13th August, 2009
Although this is only one study, it is interesting:
“Shisha is an Arabic water-pipe in which fruit-scented tobacco is burnt using coal, passed through an ornate water vessel and inhaled through a hose.
The Centre for Tobacco Control Research said it was difficult to know exactly how much carbon monoxide one cigarette produced, due to the differences in smokers’ inhalations.
But measuring carbon monoxide in exhaled breath showed a normal non-smoker’s level to be three parts CO per million parts of air (ppm) (3% of blood not working properly), a light smoker to have 10-20% of blood not working properly, and a heavy smoker 30-40%.”
I suppose it will give the anti-smoking people something to do. Designing new posters, calling for film scenes with shisha to be rated 18+, and walking around the streets badgering people about their habits.
28th June, 2009
Johann Hari highlights a worrying development in Cambodia:
“Up until this year, the world was making remarkable progress in whittling down this disease. Since the year 2000, seven of the worst-afflicted countries in sub-Saharan Africa have slashed malaria-deaths by 50 percent. It has a great knock0on effect too: for every Â£1 spent on malaria prevention, Africa gains Â£12 in economic growth, because people can work instead of lying sick and dying. It was a sign that aid, matched by good African government, can produce inspirational results.
But then something began to change â€“ at first imperceptibly â€“ in the forgotten forests of Western Cambodia, where the Khmer Rouge held their last stand-off. The drug that is most effective at treating malaria is called artemisinin: it shocks the parasite out of your system and saves your life. But in South-East Asia, horrified doctors have discovered that the malaria parasite is becoming resistant to it. In a Darwinian arms race, it has begun to evolve a way to beat the treatment. It is taking twice as long to work â€“ and soon it will have defeated the medicine altogether.”
15th June, 2009
“GIVE Richard Dawkins a child for a weekâ€™s summer camp and he will try to give you an atheist for life…
The five-day camp in Somerset (motto: â€œItâ€™s beyond beliefâ€) is for children aged eight to 17 and will rival traditional faith-based breaks run by the Scouts and church groups.
Budding atheists will be given lessons to arm themselves in the ways of rational scepticism. There will be sessions in moral philosophy and evolutionary biology along with more conventional pursuits such as trekking and tug-of-war.”
This doesn’t seem particularly problematic to me. We already have camps with religious themes, while the children are just there to have fun and marshmallows, so won’t really care what they are being told. However, it will give more ammunition to those who accuse Richard Dawkins (and others) of turning atheism into a religion.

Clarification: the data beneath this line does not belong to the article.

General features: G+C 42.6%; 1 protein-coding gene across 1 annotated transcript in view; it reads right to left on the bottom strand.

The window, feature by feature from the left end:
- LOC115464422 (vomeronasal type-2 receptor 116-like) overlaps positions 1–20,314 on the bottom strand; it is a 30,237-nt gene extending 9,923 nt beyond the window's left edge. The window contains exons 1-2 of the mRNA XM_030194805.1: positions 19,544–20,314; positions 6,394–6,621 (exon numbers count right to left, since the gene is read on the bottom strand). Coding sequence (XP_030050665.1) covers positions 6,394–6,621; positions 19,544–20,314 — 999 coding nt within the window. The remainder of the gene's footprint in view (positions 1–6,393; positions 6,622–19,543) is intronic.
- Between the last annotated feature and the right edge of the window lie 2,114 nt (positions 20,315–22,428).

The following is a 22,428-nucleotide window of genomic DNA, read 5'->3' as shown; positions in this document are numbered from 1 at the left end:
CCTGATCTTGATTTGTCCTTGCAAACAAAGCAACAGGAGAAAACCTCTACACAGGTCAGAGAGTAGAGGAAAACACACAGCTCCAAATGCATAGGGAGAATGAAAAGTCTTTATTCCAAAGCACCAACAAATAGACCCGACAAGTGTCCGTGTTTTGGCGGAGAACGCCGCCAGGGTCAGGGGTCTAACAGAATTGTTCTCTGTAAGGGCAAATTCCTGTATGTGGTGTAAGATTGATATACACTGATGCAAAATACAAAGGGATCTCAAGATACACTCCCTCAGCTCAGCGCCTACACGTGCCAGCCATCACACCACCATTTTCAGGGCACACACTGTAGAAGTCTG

25th April, 2009
this is a guest post by Yasmin Khan
In a recent blog entry I alluded to the prospect of utilizing science diplomacy to help promote world peace. Following President Barack Obama’s ground-breaking speech in Cairo, it now seems that dormant rhetoric will soon be put into imminent action.
Intentions to support scientific initiatives in the Islamic world as part of Obama’s vision for promoting peaceful relations between the United States and countries with a Muslim majority were revealed, as highlighted in David Bruggeman’s recent blog entry on Science Diplomacy and the Cairo Address.
It seemed too good to be true a couple of months ago when Dr. Vaughan Turekian, Chief International Officer for AAAS and Director for the Center for Science Diplomacy, foretold in his talk at Harvard how a new era of science diplomacy might be afoot.
21st October, 2008
Most people don’t believe that others are biologically inferior because of the colour of their skin. However, you do get a few racists, like Charles Murray, who try and claim some link between (for example), intelligence and skin colour. In a neat article, Gracchi highlights these misconceptions and lies, and explains why they are scientifically unsound:
“The heart of this is an argument that scientifically the concept of large races- based on geographical units and imagined cultural communities- make about as much sense as the sun circling the earth does, and it is based on the same kind of data- not scientific proof or experiment but the supposition that an apparant distinction (skin colour in this case) is a real one. What goes on above the skin, as Stephen Jones argues, doesn’t tell you much about what goes on below.”
22nd September, 2008
There has been much written about the upcoming vote on the Human Fertilisation and Embryology Bill, especially about the proposal to liberalise abortion further in Northern Ireland. Sarah however has spotted a little-discussed government amendment, which, if passed, raises a serious issue of medical ethics (ironically a restriction of same right that the government wishes to defend; namely the right of a person to decide what happens to their own body).
If the amendment is passed, tissue samples for creating human/animal embroys can be taken from people who are not considered mentally capable of making their own decisions. Now, obviously there are some areas (such as financial ones), in which it is right for carers/relatives to have a degree of control, as that might be the only practical situation. I cannot, however, see any rationale for this. As Sarah points out:
Leading learning disability charities said they knew little about this amendment to the Bill, which has, not surprisingly, received very little publicity… if this amendment to the Bill is passed on Wednesday, it will not only sweep away 25 years of progress in medical ethics. It will also sweep away too many years of hard work by Disability Rights campaigners to convince the mainstream world that we are human, too, and that they should do Nothing About Us, Without Us.
10th September, 2008
Via Andrew Sullivan, Razib at Gene Expression has posted this speech which Obama gave in 1994. Its not that long so I’m posting the whole thing after the jump because it sums up my views on this. I will say though that I think Obama is being unfair when he accuses Charles Murray of racism.